I would taken a slightly different approach.
Let’s assume the market for driveless cars consists of 2 car groups in year 2020:
– Group 1 – low price driveless cars for carsharing companies .
These cars will have minimum functionalities and their only job is to move people around. Tesla Model 3 costs $35,000 in 2017. This is a car that has self-driving capabilities and some extra features that is not needed for an Uber / Lyft car. E.g. LCD monitor. Let’s assume an Uber / Lyft driver-less car costs $30,000.
Number of Uber / Lyft cars to be needed is estimated as followed:
Let’s say that in the U.S. 10% of Americans have signed up to Uber / Lyft. And they take 5 rides per week with it. Each ride takes 10 minutes. And currently, an average Uber / Lyft car works for 40 hours per week with 75% utilization. This means there are a total of
10% of 330million = 33million car sharing users
33 million users x 5 rides per week x 10 minutes per ride = 1650 million minutes of rides per week
Let’s assume Uber / Lyft will complete 10% of the rides with self-driving cars in year 2020. So, 10% of 1,650 million minutes = 165K million minutes per week of ride sharing will be completed by driver-less cars.
Let’s say that an average self-driving car works for 22 hours per day at 70% utilization. In other words, one self-driving car can complete 22 hours x 70% x 7 days x 60 minutes = 6,600 minutes of ride per week.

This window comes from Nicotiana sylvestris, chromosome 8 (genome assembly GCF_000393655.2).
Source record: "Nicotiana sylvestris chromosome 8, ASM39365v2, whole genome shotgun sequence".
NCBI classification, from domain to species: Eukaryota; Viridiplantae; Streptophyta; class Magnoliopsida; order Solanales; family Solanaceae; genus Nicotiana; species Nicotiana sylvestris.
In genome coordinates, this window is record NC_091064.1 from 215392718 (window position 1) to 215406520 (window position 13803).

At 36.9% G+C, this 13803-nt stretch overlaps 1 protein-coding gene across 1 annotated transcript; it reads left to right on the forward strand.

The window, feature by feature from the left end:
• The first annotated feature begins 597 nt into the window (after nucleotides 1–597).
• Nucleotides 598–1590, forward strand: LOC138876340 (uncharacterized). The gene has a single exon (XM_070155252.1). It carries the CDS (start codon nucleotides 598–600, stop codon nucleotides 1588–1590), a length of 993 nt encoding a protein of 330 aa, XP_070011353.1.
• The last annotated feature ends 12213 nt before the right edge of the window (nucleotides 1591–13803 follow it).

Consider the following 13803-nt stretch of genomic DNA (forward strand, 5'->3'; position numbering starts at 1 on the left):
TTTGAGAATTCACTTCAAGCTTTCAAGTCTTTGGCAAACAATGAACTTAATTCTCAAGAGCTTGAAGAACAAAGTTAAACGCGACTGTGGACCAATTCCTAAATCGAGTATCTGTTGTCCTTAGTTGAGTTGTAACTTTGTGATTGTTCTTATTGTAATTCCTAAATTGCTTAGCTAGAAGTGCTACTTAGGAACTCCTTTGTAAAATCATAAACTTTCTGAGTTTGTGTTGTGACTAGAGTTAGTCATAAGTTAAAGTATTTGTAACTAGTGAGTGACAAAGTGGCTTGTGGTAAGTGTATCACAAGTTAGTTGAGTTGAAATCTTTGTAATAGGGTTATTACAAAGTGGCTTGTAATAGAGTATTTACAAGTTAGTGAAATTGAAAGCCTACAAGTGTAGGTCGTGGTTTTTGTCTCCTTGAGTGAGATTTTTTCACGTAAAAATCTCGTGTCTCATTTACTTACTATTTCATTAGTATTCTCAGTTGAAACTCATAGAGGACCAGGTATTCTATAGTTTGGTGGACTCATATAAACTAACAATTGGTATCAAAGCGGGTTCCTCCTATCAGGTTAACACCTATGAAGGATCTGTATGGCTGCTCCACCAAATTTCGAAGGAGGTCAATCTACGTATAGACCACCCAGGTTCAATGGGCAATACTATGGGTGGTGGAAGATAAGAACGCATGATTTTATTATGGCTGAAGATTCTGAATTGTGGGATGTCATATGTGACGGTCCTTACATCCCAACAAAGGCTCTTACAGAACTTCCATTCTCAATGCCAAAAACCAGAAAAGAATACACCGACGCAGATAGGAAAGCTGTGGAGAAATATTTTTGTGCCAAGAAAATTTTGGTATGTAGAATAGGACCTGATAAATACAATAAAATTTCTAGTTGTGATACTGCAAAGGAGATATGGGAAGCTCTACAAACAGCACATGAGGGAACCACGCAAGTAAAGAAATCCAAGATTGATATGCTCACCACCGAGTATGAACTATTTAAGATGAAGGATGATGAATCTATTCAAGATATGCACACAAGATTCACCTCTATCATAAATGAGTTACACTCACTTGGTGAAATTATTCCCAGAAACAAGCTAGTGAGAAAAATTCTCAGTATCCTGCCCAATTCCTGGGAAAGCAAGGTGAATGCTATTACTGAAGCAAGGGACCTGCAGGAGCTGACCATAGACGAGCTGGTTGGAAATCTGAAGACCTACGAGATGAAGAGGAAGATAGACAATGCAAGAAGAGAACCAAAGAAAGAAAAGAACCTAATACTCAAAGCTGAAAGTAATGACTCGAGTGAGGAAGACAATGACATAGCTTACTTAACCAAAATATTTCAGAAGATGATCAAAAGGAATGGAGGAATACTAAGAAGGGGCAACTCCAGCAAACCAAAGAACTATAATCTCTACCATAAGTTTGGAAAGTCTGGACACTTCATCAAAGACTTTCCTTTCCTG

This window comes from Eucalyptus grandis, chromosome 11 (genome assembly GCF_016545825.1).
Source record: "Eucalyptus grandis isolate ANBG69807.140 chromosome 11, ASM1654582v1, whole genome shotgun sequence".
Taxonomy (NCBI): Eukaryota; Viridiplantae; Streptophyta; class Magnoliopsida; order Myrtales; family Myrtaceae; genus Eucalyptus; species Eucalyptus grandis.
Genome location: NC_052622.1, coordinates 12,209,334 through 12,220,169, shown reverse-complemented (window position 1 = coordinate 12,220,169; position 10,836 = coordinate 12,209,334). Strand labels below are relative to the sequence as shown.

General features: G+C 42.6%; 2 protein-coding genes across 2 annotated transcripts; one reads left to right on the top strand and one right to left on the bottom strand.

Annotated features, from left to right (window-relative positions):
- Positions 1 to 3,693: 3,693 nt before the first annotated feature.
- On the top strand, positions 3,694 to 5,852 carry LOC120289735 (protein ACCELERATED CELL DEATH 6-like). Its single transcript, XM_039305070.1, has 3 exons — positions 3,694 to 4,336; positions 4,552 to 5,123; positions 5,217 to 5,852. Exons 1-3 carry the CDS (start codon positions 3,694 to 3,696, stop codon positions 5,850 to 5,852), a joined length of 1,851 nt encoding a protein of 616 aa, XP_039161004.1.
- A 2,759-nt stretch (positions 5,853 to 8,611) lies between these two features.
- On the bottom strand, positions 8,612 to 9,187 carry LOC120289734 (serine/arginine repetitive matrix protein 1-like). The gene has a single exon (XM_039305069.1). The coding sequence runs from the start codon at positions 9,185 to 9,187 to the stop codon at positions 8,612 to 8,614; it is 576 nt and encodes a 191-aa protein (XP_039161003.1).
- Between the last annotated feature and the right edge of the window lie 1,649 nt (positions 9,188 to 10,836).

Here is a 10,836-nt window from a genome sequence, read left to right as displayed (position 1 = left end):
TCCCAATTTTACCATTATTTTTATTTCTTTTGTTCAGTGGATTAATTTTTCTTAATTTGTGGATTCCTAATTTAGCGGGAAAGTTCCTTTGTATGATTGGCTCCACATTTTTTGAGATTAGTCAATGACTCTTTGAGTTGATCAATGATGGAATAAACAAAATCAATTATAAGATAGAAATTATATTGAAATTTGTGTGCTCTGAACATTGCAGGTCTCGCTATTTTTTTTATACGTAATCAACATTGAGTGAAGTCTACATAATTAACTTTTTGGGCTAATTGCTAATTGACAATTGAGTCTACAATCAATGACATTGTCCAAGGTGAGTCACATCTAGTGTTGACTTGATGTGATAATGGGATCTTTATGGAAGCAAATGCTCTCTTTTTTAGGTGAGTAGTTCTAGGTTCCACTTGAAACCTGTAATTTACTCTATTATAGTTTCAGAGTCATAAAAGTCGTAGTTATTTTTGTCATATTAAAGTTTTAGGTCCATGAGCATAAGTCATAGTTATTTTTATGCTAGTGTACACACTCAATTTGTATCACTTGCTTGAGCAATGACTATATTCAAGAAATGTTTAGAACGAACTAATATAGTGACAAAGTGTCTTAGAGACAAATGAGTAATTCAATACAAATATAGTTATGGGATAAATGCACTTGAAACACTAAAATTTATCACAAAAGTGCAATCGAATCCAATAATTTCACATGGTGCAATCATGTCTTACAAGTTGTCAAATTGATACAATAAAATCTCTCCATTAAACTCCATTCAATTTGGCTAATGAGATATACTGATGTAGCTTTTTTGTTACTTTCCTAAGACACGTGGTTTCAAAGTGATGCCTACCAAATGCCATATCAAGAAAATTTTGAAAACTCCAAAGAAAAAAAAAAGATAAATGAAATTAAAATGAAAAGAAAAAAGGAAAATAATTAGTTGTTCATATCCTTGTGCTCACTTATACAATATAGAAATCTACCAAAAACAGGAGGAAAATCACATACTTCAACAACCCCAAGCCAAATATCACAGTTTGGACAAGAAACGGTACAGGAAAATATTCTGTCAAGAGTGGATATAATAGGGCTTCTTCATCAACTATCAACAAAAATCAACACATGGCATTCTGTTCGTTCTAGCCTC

Number of cars needed to serve: 165K million minutes / 6,600 minutes = around 250K cars
That means Uber / Lyft will buy a total of 250,000 driverless cars. Total market size for ride-sharing driverless cars will be
250K x $30,000 = $7.5 billion
– Group 2- Personally owned cars.
Let’s say Tesla and Google will launch their self-driving cars by 2020. Tesla currently sells about 50,000 cars per year and is expecting to significantly ramp up production over the next two years. Let’s say Tesla will sell 500,000 of cars in year 2020.
Tesla cars are currently priced at $35K, $70K, $100K, and $120K. Given most of the volume is expected to come from the Model 3, I will assume the average price of a Tesla car to be $40,000 by year 2020. In other words, I expect the total market of Tesla cars to be
500K x $40K = $20 billion
Google has not started making any cars yet so chances are that the number of cars produced by Google will be small by year 2020. Let’s assume it will be 10% of Tesla, meaning the total sales by Google will be $20B x 10% = $2B
Now, let’s calculate total market size of self-driving cars in the U.S. : $7.5B + $20B + $2B = around $30B
Key assumption made: carsharing companies are making their own cars and are not buying from Google and Tesla. If they were buying from Google and Tesla, then we just needed to estimate the volume of cars sold by Google and Tesla. I have also not included the market size of used Tesla cars that will be upgraded to support self-driving.